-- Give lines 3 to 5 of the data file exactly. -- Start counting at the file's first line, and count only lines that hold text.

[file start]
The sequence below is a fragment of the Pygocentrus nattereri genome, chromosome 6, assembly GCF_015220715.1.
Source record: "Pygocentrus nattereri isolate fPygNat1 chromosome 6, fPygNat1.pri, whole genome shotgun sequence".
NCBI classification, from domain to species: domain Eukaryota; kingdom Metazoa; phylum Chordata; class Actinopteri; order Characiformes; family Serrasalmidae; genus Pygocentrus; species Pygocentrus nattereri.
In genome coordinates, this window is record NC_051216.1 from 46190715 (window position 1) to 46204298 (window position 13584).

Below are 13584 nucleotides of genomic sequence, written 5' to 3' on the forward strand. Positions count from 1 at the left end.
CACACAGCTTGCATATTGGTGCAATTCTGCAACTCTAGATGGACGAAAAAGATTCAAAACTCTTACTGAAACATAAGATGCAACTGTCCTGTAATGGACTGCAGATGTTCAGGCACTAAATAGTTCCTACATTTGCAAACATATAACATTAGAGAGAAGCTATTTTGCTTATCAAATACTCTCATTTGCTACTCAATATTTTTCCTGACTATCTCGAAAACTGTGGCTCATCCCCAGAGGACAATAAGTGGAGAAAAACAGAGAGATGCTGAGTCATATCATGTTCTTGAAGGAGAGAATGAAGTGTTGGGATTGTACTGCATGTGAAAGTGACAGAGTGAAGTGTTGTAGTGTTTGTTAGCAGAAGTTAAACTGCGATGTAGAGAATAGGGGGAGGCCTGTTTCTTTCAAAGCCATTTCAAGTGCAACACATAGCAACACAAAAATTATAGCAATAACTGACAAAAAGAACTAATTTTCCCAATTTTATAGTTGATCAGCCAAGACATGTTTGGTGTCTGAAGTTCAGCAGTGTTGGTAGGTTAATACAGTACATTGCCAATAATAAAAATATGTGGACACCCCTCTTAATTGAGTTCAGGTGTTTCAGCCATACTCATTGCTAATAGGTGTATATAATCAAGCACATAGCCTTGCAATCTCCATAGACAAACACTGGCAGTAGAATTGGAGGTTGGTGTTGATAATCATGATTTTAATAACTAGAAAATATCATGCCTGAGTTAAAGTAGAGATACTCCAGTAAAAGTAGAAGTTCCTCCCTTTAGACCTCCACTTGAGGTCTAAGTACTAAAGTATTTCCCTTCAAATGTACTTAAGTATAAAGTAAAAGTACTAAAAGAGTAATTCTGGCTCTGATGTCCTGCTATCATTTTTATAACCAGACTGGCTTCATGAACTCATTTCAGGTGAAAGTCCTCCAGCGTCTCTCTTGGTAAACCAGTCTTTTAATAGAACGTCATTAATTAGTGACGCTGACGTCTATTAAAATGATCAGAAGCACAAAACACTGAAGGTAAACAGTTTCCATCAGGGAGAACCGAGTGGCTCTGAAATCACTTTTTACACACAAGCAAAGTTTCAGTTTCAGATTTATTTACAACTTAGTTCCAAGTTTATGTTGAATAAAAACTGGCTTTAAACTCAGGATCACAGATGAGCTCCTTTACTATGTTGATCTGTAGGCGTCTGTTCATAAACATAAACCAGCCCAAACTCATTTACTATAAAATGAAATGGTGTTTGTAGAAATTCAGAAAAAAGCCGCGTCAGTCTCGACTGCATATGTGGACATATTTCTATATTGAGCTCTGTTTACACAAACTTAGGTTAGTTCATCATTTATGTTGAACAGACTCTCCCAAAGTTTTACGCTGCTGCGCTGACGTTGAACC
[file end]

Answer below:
NCBI classification, from domain to species: domain Eukaryota; kingdom Metazoa; phylum Chordata; class Actinopteri; order Characiformes; family Serrasalmidae; genus Pygocentrus; species Pygocentrus nattereri.
In genome coordinates, this window is record NC_051216.1 from 46190715 (window position 1) to 46204298 (window position 13584).

Below are 13584 nucleotides of genomic sequence, written 5' to 3' on the forward strand. Positions count from 1 at the left end.